Hypothyroidism is associated with reversible decline in kidney function as measured by estimated glomerular filtration rate (eGFR). eGFR and proteinuria are most important markers for clinical assessment of kidney function. Though hypothyroidism is associated with proteinuria in cross sectional data, the impact of treatment on proteinuria is unknown.
The study explores the effect of thyroid hormone replacement therapy on eGFR and 24-hour urine protein excretion in patients with severe primary hypothyroidism.
The study was a prospective, observational cohort study in adult subjects with severe primary hypothyroidism (serum TSH >50 µIU/mL). Subjects with pre-existing or past kidney disease, kidney or urinary tract abnormalities, calculi or surgery, diabetes mellitus or hypertension were excluded. The participants received thyroid hormone replacement therapy. Thyroid functions, eGFR, 24-hour urine protein excretion and biochemical parameters were measured at baseline and 3 months.
Single center, tertiary care referral and teaching hospital.
Out of 44 enrolled participants, 43 completed 3 months of follow up. At 3 months, serum TSH levels decreased and T4 levels increased (p<0.001 for both). Significant increase in eGFR (mean difference: 18.25±19.49ml/min/1.73m 2, 95% CI: 12.25 to 24.25, p<0.001) and decline in 24-hour urine protein excretion (mean difference: -68.39±125.89 mg/day, 95% CI: -107.14 to -29.65, p=0.001) were observed. Serum cholesterol and LDL levels also significantly decreased (p<0.001).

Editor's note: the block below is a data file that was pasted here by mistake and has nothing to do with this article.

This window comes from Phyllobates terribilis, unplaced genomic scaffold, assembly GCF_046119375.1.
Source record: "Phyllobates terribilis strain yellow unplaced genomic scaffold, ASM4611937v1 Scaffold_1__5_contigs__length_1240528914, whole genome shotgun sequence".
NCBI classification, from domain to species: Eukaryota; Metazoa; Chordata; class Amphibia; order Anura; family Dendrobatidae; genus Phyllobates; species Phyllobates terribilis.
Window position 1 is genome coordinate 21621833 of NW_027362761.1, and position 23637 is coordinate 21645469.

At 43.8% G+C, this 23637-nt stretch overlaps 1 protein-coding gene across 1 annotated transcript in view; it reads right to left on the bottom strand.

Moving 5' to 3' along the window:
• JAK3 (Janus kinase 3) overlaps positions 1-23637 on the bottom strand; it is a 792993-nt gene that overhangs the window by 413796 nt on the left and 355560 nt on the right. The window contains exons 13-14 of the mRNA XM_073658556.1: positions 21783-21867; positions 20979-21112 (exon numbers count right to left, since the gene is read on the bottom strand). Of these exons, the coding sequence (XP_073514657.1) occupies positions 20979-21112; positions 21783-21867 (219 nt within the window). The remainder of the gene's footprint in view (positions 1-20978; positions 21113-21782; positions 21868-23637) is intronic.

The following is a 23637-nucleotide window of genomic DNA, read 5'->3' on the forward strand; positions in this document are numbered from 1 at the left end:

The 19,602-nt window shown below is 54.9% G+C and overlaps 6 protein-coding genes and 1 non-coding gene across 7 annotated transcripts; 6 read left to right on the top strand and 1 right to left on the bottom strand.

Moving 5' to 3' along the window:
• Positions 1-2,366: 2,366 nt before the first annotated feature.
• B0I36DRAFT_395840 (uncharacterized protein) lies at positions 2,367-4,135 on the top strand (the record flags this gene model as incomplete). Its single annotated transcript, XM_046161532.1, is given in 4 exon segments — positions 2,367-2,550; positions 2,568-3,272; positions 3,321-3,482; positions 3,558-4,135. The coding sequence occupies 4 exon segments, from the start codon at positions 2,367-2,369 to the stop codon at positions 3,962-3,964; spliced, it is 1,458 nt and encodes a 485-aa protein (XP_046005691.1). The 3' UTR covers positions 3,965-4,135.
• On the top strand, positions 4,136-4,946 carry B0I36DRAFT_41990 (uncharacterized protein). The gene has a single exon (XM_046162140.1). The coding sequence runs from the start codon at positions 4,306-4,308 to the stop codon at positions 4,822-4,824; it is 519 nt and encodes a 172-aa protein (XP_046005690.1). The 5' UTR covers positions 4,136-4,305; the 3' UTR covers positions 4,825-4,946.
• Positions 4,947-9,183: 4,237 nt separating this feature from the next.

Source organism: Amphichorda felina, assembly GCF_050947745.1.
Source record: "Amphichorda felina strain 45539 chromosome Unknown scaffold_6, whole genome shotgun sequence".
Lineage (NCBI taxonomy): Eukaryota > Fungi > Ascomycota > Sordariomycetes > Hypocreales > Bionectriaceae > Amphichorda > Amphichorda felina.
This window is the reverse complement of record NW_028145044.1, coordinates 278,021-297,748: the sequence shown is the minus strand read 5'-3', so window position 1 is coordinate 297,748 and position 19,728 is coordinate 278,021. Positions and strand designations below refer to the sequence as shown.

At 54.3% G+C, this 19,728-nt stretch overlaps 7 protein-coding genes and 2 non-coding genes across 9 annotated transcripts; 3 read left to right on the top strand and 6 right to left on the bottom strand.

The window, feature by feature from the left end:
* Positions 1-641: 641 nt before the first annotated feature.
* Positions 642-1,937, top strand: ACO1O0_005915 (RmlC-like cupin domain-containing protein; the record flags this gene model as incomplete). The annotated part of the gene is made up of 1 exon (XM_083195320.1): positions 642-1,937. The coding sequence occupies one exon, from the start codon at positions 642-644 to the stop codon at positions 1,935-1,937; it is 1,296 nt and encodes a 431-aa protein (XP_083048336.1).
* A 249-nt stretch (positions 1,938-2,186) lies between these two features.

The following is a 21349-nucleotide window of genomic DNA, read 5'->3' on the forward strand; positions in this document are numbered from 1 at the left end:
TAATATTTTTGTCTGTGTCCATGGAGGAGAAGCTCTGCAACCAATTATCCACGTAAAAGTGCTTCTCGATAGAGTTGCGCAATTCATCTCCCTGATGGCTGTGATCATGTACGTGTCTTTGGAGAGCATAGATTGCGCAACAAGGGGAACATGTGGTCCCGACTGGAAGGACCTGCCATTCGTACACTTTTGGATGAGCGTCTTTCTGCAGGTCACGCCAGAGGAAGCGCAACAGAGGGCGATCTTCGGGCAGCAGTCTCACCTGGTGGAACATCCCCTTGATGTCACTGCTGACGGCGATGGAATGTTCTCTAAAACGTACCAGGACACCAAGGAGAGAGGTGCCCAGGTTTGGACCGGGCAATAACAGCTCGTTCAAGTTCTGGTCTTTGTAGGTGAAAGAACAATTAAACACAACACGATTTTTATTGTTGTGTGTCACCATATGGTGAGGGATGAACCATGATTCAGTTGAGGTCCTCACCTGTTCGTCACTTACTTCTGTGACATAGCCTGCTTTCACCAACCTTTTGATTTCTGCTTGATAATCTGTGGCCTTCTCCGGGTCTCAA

Thyroid hormone replacement therapy in patients with severe primary hypothyroidism improves eGFR and decreases 24-hour urine protein excretion, thereby suggesting reversible alterations.

© The Author(s) 2020. Published by Oxford University Press on behalf of the Endocrine Society. All rights reserved. For permissions, please e-mail: journals.permissions@oup.com.